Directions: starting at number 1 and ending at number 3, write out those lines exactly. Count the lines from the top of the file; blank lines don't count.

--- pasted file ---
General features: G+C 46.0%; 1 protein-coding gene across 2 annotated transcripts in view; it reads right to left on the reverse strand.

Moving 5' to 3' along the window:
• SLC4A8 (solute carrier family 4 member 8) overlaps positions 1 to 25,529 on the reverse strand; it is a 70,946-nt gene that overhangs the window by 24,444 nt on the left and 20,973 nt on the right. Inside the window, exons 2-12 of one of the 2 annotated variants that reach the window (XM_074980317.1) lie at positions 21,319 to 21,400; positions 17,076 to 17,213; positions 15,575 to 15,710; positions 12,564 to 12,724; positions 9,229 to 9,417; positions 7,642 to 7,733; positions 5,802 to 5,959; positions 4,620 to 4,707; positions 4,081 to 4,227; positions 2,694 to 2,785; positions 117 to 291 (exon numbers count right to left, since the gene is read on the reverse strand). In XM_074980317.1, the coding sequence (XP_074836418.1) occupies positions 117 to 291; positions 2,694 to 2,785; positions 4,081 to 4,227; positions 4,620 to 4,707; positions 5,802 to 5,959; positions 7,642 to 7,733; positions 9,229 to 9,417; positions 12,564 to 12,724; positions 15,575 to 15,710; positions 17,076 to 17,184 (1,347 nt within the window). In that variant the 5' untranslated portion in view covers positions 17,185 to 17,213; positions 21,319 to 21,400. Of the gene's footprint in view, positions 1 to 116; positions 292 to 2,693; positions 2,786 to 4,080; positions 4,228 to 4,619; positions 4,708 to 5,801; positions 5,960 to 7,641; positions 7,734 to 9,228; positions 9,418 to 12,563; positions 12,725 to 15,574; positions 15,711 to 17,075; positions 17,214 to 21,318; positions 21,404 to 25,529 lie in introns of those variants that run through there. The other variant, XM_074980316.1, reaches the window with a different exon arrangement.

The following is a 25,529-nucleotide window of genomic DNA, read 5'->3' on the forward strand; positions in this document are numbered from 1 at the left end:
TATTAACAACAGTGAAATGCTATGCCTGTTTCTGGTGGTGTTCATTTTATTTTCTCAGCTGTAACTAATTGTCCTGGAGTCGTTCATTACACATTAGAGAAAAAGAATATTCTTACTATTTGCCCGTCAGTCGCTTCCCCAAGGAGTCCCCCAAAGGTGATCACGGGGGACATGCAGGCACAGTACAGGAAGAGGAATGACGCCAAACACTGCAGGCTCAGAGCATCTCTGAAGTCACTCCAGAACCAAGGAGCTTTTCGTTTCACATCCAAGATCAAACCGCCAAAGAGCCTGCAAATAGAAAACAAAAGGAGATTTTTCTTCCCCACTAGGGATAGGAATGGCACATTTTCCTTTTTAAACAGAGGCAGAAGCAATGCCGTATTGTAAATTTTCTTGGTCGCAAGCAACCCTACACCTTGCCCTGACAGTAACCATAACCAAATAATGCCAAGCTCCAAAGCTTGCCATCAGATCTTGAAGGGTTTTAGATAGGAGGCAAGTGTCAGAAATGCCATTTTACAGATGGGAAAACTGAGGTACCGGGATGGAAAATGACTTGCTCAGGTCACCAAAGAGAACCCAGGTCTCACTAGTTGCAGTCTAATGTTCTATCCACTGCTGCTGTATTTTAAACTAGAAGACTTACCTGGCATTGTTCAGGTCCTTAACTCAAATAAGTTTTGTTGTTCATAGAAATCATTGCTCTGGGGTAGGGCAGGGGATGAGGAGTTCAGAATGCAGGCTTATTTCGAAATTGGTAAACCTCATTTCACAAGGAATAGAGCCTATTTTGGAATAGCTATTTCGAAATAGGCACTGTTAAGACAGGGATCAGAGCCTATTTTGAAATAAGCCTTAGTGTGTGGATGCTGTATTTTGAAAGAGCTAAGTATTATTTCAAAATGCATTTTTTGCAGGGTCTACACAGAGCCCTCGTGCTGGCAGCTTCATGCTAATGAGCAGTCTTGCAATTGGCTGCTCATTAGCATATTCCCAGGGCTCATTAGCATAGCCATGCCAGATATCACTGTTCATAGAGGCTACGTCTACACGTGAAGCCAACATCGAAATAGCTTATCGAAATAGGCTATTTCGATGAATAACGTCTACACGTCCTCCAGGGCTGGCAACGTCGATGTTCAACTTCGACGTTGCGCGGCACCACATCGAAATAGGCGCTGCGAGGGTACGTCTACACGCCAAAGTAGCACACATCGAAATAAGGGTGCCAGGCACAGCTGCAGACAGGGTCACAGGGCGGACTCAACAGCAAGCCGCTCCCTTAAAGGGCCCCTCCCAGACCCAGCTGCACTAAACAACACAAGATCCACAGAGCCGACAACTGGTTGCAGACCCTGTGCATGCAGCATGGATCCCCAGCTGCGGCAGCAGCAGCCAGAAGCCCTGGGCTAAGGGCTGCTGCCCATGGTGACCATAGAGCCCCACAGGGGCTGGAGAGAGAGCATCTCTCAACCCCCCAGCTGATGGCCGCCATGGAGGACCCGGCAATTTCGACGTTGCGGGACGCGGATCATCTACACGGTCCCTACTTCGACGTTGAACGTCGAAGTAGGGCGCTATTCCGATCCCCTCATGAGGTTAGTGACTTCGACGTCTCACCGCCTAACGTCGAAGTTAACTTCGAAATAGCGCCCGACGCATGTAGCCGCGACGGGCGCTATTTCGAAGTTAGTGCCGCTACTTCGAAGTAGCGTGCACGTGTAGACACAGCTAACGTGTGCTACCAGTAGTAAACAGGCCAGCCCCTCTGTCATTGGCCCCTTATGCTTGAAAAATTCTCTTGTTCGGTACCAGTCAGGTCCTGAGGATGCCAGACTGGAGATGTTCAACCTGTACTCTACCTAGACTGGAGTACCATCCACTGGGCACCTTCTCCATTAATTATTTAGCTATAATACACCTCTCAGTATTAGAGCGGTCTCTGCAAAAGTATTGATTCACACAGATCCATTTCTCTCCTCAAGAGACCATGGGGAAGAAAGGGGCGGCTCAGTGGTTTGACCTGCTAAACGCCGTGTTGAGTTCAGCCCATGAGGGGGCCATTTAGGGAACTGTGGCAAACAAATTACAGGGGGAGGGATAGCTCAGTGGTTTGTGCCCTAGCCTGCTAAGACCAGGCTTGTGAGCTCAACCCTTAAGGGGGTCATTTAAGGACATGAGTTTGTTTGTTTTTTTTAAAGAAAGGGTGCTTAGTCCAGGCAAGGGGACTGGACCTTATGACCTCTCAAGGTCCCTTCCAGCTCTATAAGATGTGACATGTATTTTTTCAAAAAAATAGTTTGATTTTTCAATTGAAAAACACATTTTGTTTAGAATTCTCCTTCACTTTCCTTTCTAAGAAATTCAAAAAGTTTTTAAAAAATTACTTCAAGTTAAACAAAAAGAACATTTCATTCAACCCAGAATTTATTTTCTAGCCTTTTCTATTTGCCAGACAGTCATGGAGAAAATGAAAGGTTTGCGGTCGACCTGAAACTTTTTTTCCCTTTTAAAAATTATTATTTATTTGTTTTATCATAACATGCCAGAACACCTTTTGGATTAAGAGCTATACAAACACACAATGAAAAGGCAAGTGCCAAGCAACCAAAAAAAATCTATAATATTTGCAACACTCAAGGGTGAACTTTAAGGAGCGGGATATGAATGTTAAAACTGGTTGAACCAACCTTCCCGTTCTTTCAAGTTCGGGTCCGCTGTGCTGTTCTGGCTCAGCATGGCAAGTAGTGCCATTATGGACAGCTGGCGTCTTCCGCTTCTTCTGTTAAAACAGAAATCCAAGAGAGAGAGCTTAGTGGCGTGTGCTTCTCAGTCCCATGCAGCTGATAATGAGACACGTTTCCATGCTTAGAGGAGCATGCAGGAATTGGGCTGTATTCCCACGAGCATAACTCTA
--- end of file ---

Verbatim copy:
General features: G+C 46.0%; 1 protein-coding gene across 2 annotated transcripts in view; it reads right to left on the reverse strand.

Moving 5' to 3' along the window:
• SLC4A8 (solute carrier family 4 member 8) overlaps positions 1 to 25,529 on the reverse strand; it is a 70,946-nt gene that overhangs the window by 24,444 nt on the left and 20,973 nt on the right. Inside the window, exons 2-12 of one of the 2 annotated variants that reach the window (XM_074980317.1) lie at positions 21,319 to 21,400; positions 17,076 to 17,213; positions 15,575 to 15,710; positions 12,564 to 12,724; positions 9,229 to 9,417; positions 7,642 to 7,733; positions 5,802 to 5,959; positions 4,620 to 4,707; positions 4,081 to 4,227; positions 2,694 to 2,785; positions 117 to 291 (exon numbers count right to left, since the gene is read on the reverse strand). In XM_074980317.1, the coding sequence (XP_074836418.1) occupies positions 117 to 291; positions 2,694 to 2,785; positions 4,081 to 4,227; positions 4,620 to 4,707; positions 5,802 to 5,959; positions 7,642 to 7,733; positions 9,229 to 9,417; positions 12,564 to 12,724; positions 15,575 to 15,710; positions 17,076 to 17,184 (1,347 nt within the window). In that variant the 5' untranslated portion in view covers positions 17,185 to 17,213; positions 21,319 to 21,400. Of the gene's footprint in view, positions 1 to 116; positions 292 to 2,693; positions 2,786 to 4,080; positions 4,228 to 4,619; positions 4,708 to 5,801; positions 5,960 to 7,641; positions 7,734 to 9,228; positions 9,418 to 12,563; positions 12,725 to 15,574; positions 15,711 to 17,075; positions 17,214 to 21,318; positions 21,404 to 25,529 lie in introns of those variants that run through there. The other variant, XM_074980316.1, reaches the window with a different exon arrangement.